Local and foreign-language originals are becoming increasingly important to Netflix Inc.'s success as the company expands across Europe. Having amassed 100 million global subscribers this year, Netflix's push across the pond is a strong bet that Europe's free-to-air stronghold is ready to pay for high-end content.
As the U.S. streaming service increases its reach in Europe, it is also ramping up spending. Netflix, which plans to dish out as much as $8 billion on original and licensed content in 2018, recently announced 400 new jobs in the region as well as two new European TV series, "Dogs Of Berlin" in Germany and French series "Osmosis," which are planned for a launch in 2018 and 2019, respectively.
Netflix original production "The Crown"
This year, it also introduced its first series in Italian ("Suburra"), German ("Dark"), and Swedish ("Quicksand"), among others, as it revealed it had spent more than $1.75 billion in original and licensed European series.
A string of other European Netflix originals, such as U.K.-based Golden Globe winner "The Crown," French language original "Marseille" and Spain's first Netflix original series, "Las chicas del cable," are now in production for a second series.
Observers stressed that production of further local content will be key to upholding the rapid pace of its European expansion.
In producing more local content, Netflix is following the playbook of Europe's local studios who have scaled back their acquisition of international content in order to focus their efforts on producing local language content, according to Per Stenström, director at telecom consultancy firm Northstream.
"The core will still be English-based content … but it is a way for them to be more attractive as they go into these markets where the local language plays a major role," he said.
This would avoid the market being "overrun" by translations of "one-size-fits-all" Hollywood scripts, Stenström added.
Seeking growth beyond local audiences, Netflix's chief content officer, Ted Sarandos, revealed the scale of its global ambition for European originals during an Oct. 16 earnings call.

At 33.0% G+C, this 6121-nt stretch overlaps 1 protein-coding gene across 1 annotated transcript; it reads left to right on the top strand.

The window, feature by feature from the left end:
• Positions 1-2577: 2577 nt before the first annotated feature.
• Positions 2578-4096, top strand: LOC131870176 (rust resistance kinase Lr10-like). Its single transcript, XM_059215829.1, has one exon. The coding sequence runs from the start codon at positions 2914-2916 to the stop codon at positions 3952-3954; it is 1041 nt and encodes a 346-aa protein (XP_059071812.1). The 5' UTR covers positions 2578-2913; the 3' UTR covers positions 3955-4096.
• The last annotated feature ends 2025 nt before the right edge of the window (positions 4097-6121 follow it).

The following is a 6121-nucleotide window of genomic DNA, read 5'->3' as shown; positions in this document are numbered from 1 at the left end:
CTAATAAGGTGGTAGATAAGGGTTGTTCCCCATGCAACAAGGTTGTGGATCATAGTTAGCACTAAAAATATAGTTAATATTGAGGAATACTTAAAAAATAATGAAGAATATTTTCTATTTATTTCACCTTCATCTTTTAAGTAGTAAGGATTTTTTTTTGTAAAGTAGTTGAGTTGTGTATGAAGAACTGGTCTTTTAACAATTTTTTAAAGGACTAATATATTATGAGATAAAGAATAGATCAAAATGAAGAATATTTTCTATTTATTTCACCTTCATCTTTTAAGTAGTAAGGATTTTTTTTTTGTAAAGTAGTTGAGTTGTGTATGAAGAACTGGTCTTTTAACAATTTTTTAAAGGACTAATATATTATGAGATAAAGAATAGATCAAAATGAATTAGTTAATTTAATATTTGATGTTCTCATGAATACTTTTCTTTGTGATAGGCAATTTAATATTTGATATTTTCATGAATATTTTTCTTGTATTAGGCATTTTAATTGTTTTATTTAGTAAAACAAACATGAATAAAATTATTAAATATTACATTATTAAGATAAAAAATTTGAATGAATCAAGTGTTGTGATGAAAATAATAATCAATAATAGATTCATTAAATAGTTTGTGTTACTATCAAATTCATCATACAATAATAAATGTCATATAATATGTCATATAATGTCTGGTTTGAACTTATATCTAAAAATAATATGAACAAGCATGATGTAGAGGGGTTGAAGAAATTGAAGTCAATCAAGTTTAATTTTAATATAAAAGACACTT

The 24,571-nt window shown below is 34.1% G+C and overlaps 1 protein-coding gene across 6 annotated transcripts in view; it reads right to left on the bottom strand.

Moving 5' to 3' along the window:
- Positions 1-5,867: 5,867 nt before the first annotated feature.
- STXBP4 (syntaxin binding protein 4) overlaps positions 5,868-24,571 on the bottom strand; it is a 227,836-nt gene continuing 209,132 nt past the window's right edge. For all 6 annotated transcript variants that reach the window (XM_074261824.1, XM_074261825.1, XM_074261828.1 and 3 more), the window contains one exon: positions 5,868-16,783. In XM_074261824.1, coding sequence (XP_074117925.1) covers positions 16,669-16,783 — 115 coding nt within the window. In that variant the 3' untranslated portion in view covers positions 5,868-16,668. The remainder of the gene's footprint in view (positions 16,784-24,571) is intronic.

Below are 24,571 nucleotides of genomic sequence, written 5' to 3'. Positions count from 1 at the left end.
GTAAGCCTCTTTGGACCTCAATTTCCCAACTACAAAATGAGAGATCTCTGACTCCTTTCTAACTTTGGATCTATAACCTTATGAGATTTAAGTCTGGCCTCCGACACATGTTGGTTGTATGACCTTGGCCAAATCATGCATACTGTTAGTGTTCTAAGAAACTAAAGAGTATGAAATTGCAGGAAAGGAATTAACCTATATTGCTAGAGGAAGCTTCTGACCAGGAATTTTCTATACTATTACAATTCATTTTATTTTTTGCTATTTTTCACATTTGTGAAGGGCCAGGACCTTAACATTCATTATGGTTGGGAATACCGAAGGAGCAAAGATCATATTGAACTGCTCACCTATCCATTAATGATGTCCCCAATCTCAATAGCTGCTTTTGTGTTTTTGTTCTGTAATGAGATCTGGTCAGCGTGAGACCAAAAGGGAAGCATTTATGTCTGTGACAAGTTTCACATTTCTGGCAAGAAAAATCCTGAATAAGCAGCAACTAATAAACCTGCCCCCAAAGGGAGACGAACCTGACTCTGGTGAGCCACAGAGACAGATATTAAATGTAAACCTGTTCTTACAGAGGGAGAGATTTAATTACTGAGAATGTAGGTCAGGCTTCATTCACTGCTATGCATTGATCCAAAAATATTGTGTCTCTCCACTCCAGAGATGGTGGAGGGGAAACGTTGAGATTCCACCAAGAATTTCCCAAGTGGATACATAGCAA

"'Suburra' is not just a show that you are going to see in Italy. It is a show that looks and feels very much like a 'Narcos,' like a 'House of Cards,' like a big global original, it just happens to be in Italian," he explained to analysts. "So we are producing at larger and larger scale outside the United States," he noted.
Meanwhile on the technical side, analysts said Netflix would do well to preserve its growing raft of carriage deals with Europe's broadcasters, including Vodafone Group Plc, Telecom Italia SpA, Liberty Global plc and Orange SA's Orange España.
Netflix original production "Las chicas del cable"
With the rate of converged consumer households on the rise, it will be increasingly difficult for Netflix to achieve growth as a stand-alone platform, Eduardo García Argüelles, an equity analyst at GVC Gaesco Beka, said in an interview.
This is especially true for Spain, where just 30.6% of households have pay TV, compared with direct fiber penetration rates of 83%.
Argüelles noted, however, that the case for convergence in some markets such as Germany is still relatively low.
As it expands, however, Netflix and other subscription video-on-demand, or SVOD, providers also face increased regulatory scrutiny in Europe, where policymakers are assessing plans to bring streaming platforms under the same regulatory framework that exists for tradition broadcasters.
New rules may require internet platforms to dedicate at least 20% or more of their library to European content, as well as honor obligations to invest in European productions or local culture funds.
Netflix has opposed any potential quotas. However, Florence Le Borgne, an analyst at think tank IDATE DigiWorld, stressed that the entertainment giant would only achieve mixed success unless it adhered to local tastes and standards.
She added that local content had gained in popularly in recent years, with local shows increasingly outperforming imported content.
"In France, Netflix needs to put more money into making their productions … fit the French needs. This is true for France and it is true for most European countries," Le Borgne explained.
Netflix reported a 56% year-over-year increase in international streaming revenue to $1.32 billion during its third-quarter earnings. International member additions for the quarter rose to 4.45 million, compared to guidance of 3.65 million, while paid international memberships hit 52 million, overtaking U.S. paid subscribers for the first time.
CCS Insight analyst Paolo Pescatore said Netflix has the potential to achieve far greater growth in international markets. He did caution that the recent price rises could pose a challenge in the next quarter, but noted that overall, this was "another good quarter for the company."
"Netflix has done a remarkable job of not only investing in original programming on a global scale, but also catering for local taste and is no doubt setting the benchmark for other video services," Pescatore said.